Friday, October 29, 2010

How Will Candidates Spend Last Minute Contributions That Come In Today And Tomorrow?


Chamber of Commerce selling America to China

If you've been pumping iron at a Gold's Gym-- or, for that matter, sleeping at an Omni Hotel-- you've helped pay for thousands and thousands of vicious and distorted attack ads against progressive champion Alan Grayson and for narrow-minded religious fanatic Daniel Webster in Orlando. The owner of both, Texas billionaire and right-wing fanatic Robert Rowling, has been pumping millions of dollars into Karl Rove's shady American Crossroads operation whose sole purpose is to take over Congress on behalf of the richest 2 or 3% of Americans... like Rowling. American Crossroads has raised more than $65 million as of Monday, $30 million of which has already been spent on 14 Senate and 18 House races, according to the Federal Election Commission. Grayson and other vulnerable progressives in tight races are among their key targets. Grayson's Orlando district is awash with shady but legal corporate cash and illicit foreign money targeting his reelection bid. The special interests want him out more than anyone else. He's too effective and too inspiring for the elites who run the country to be able to tolerate him, no matter what it costs.

On Tuesday alone, Rove's two corporate and billionaire-funded money machines, American Crossroads and Crossroads GPS spent $6.1 million attacking Democrats in 11 House races and 4 Senate races. The 2 biggest expenditures Tuesday were against Senator Patty Murray in Washington ($1,040,427) and Alexi Giannoulias in Illinois ($1,025,203) but while much of the rest was spent against Blue Dogs like Heath Shuler and Joe Donnelly, Rove also hit progressives Maurice Hinchey ($268,546) and Colleen Hanabusa ($76,195). As OpenSecrets pointed out, "his year’s federal election will obliterate spending records for a midterm contest, surpassing the previous high-water mark set in 2006 by about $1 billion... enough cash to run the city of Pittsburgh for two years. "
Identifiably conservative organizations are spending more than $2 on advertisements and other communications for every $1 liberal organizations do. While corporations are behind much of this money, many of these companies have skirted public scrutiny by laundering their cash through intermediary organizations, which often sport nondescript names and don’t immediately, if ever, reveal who funds them.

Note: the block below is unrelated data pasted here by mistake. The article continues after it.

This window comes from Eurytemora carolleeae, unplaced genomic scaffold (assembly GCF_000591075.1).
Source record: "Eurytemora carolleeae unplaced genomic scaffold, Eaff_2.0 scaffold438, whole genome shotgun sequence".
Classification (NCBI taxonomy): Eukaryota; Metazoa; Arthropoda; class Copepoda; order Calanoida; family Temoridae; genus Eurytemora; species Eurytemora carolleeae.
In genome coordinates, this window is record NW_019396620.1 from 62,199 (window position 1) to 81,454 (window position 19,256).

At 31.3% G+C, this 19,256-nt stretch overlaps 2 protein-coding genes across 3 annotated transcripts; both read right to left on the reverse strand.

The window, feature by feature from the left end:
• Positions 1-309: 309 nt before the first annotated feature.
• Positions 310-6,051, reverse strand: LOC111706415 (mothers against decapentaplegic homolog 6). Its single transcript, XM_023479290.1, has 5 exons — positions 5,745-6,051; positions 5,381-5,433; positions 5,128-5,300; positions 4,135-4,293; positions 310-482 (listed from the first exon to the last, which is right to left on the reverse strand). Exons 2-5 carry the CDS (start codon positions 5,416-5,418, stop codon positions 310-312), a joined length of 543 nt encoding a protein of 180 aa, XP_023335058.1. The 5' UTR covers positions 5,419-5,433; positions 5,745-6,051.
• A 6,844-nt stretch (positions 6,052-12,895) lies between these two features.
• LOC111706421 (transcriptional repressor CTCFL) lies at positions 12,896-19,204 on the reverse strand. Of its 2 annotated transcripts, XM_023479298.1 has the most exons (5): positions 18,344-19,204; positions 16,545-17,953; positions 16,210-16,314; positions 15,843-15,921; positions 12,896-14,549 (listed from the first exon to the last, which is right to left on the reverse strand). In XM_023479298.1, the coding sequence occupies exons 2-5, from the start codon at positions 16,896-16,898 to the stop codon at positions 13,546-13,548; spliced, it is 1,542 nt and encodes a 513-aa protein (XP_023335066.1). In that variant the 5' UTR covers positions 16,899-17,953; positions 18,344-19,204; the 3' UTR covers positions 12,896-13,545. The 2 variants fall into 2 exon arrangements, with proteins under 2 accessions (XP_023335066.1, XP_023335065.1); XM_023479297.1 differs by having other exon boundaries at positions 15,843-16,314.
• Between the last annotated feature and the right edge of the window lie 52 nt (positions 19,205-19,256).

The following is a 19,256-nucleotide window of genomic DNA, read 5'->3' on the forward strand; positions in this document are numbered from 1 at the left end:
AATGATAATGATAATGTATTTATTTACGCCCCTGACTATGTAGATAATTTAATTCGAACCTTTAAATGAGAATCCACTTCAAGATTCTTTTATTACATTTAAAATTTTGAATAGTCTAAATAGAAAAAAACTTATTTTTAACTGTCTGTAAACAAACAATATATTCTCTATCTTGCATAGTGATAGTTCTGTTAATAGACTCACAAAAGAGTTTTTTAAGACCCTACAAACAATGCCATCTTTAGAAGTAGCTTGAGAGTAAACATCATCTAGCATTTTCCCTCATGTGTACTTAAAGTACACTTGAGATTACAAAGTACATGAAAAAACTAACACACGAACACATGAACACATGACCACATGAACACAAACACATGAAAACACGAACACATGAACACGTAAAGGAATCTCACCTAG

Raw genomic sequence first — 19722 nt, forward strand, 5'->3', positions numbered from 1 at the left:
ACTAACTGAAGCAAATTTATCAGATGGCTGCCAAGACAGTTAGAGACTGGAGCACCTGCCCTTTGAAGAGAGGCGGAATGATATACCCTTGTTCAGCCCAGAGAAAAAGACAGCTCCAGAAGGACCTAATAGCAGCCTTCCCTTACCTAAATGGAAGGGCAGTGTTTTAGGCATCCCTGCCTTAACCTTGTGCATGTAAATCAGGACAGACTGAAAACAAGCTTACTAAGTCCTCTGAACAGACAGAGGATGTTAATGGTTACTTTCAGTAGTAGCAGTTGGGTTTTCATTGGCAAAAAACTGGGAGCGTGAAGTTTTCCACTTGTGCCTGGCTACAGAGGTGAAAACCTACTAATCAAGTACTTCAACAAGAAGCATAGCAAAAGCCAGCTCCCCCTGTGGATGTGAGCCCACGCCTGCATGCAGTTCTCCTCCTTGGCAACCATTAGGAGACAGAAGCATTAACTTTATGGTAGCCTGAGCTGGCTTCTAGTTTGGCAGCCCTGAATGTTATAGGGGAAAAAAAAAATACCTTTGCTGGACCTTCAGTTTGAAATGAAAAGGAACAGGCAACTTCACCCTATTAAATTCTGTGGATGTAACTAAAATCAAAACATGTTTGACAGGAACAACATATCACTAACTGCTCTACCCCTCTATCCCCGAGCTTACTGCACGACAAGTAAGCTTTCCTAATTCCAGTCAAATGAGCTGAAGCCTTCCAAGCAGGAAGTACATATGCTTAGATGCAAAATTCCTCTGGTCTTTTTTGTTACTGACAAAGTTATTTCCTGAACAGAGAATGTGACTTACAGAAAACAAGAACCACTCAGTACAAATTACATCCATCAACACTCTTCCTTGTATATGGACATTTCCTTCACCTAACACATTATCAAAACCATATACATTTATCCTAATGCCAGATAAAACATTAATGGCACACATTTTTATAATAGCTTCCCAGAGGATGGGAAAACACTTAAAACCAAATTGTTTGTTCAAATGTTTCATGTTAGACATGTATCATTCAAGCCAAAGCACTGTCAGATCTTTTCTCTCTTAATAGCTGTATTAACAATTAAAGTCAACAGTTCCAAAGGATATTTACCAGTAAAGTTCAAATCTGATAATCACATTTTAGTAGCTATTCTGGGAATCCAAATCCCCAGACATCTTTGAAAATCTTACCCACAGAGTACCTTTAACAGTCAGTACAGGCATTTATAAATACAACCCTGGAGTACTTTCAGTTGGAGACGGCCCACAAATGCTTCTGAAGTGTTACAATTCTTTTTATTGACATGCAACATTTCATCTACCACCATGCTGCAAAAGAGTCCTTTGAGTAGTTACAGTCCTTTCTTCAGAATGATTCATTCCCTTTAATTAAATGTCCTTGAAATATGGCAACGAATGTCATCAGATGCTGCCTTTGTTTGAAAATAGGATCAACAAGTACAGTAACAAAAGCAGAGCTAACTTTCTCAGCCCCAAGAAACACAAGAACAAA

...Throughout most of last year, health care-related industries favored Democratic candidates and committees in their political giving. As Democrat Barack Obama entered the White House in January 2009, people and political action committees associated with the health sector that month donated about two-thirds of their federal-level contributions to his partisan brethren. The sector continued to favor Democrats for most of the year.

Suddenly, in January, the trend flipped-- just as Democrat-led health care reform legislation began to near final passage. In each month since, health interests have donated more money to federal-level Republican candidates and committees. And in September, a preliminary analysis of campaign finance filings by the Center indicates that the health sector donated more than 60 percent of its political money to the GOP-- by far, the greatest percentage of the 2010 election cycle.

A similar shift took place among Wall Street-related industries, which also dramatically shifted their donation patterns toward Republicans while Democratic-led financial reform legislation-- unpopular among many banks and financial firms-- coursed through Congress.

As recently as March 2009, Democrats enjoyed 63 percent of these industries’ campaign dollars. By September, the Center’s preliminary analysis finds, that figure had more than reversed itself, with 67 percent of Wall Street-related industries’ cash going to federal-level Republican interests.